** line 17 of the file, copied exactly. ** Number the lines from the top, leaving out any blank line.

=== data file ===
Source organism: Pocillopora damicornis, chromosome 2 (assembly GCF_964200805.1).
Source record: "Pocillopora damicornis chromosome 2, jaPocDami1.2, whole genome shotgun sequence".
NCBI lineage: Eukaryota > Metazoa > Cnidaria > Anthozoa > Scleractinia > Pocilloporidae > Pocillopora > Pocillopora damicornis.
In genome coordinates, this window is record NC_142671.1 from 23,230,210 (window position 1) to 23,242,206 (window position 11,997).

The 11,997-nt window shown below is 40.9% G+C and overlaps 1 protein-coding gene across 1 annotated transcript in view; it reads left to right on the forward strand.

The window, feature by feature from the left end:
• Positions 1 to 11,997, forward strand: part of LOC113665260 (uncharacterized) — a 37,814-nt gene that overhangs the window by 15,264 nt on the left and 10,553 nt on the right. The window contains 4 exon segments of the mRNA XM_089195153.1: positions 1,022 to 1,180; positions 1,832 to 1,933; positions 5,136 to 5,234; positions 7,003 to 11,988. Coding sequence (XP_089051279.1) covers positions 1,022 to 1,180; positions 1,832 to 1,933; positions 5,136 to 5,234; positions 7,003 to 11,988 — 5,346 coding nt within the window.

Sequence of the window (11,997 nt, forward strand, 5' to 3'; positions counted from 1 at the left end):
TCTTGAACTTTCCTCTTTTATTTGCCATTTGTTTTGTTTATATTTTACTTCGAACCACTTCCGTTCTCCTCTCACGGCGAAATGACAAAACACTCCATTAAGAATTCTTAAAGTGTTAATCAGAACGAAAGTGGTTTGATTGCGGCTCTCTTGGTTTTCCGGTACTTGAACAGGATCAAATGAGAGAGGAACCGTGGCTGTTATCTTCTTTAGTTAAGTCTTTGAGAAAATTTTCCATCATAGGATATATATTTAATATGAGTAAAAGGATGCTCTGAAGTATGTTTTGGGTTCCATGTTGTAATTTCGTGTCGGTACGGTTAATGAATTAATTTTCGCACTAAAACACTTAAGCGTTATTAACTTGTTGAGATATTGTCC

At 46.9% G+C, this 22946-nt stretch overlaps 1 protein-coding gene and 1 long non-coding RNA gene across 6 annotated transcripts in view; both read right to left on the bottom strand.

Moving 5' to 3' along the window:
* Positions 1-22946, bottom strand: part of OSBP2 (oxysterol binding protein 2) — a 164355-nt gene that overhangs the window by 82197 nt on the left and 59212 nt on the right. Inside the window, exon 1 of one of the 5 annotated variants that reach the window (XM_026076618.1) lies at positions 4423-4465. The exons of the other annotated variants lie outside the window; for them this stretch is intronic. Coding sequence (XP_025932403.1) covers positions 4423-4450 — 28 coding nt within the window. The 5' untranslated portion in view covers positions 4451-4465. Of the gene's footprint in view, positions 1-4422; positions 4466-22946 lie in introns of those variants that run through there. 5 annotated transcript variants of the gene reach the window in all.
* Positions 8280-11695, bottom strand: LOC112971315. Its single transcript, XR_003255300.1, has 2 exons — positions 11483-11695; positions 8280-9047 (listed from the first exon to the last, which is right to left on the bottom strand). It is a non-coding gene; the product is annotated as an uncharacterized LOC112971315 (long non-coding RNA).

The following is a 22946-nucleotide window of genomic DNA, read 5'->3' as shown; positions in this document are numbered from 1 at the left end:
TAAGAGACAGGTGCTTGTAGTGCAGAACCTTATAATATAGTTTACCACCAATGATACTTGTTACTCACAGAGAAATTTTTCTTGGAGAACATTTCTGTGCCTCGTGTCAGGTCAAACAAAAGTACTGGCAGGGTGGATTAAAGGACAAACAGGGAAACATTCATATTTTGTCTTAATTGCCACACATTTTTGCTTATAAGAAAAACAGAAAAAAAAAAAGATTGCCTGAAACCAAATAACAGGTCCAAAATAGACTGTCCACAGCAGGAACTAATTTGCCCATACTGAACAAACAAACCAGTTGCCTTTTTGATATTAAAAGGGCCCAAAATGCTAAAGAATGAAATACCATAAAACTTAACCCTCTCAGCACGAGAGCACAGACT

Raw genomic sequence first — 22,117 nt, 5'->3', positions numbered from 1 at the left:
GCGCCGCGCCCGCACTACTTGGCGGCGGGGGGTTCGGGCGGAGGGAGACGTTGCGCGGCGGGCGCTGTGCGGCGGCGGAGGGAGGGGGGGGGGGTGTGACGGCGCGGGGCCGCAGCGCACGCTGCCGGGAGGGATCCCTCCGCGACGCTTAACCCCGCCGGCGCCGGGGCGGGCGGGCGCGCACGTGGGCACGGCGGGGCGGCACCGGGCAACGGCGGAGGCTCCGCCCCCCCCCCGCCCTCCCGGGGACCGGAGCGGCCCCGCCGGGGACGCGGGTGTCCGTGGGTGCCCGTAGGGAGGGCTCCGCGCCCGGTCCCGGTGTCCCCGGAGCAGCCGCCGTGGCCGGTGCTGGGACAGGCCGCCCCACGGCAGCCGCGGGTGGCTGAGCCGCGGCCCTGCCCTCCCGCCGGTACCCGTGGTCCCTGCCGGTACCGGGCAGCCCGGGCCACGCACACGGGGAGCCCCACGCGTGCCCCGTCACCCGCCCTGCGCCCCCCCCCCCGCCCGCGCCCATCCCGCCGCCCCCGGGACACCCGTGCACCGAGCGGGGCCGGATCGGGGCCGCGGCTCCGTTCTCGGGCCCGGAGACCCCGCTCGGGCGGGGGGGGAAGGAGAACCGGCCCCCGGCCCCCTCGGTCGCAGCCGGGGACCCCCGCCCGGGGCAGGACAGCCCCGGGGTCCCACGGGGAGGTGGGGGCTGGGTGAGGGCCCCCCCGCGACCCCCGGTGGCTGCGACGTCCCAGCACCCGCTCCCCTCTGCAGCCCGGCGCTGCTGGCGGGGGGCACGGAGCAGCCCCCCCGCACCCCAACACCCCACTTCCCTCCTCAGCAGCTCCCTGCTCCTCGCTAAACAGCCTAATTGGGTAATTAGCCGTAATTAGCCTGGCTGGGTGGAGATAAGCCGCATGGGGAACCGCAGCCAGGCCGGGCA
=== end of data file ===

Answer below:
GCGCCGCGCCCGCACTACTTGGCGGCGGGGGGTTCGGGCGGAGGGAGACGTTGCGCGGCGGGCGCTGTGCGGCGGCGGAGGGAGGGGGGGGGGGTGTGACGGCGCGGGGCCGCAGCGCACGCTGCCGGGAGGGATCCCTCCGCGACGCTTAACCCCGCCGGCGCCGGGGCGGGCGGGCGCGCACGTGGGCACGGCGGGGCGGCACCGGGCAACGGCGGAGGCTCCGCCCCCCCCCCGCCCTCCCGGGGACCGGAGCGGCCCCGCCGGGGACGCGGGTGTCCGTGGGTGCCCGTAGGGAGGGCTCCGCGCCCGGTCCCGGTGTCCCCGGAGCAGCCGCCGTGGCCGGTGCTGGGACAGGCCGCCCCACGGCAGCCGCGGGTGGCTGAGCCGCGGCCCTGCCCTCCCGCCGGTACCCGTGGTCCCTGCCGGTACCGGGCAGCCCGGGCCACGCACACGGGGAGCCCCACGCGTGCCCCGTCACCCGCCCTGCGCCCCCCCCCCCGCCCGCGCCCATCCCGCCGCCCCCGGGACACCCGTGCACCGAGCGGGGCCGGATCGGGGCCGCGGCTCCGTTCTCGGGCCCGGAGACCCCGCTCGGGCGGGGGGGGAAGGAGAACCGGCCCCCGGCCCCCTCGGTCGCAGCCGGGGACCCCCGCCCGGGGCAGGACAGCCCCGGGGTCCCACGGGGAGGTGGGGGCTGGGTGAGGGCCCCCCCGCGACCCCCGGTGGCTGCGACGTCCCAGCACCCGCTCCCCTCTGCAGCCCGGCGCTGCTGGCGGGGGGCACGGAGCAGCCCCCCCGCACCCCAACACCCCACTTCCCTCCTCAGCAGCTCCCTGCTCCTCGCTAAACAGCCTAATTGGGTAATTAGCCGTAATTAGCCTGGCTGGGTGGAGATAAGCCGCATGGGGAACCGCAGCCAGGCCGGGCA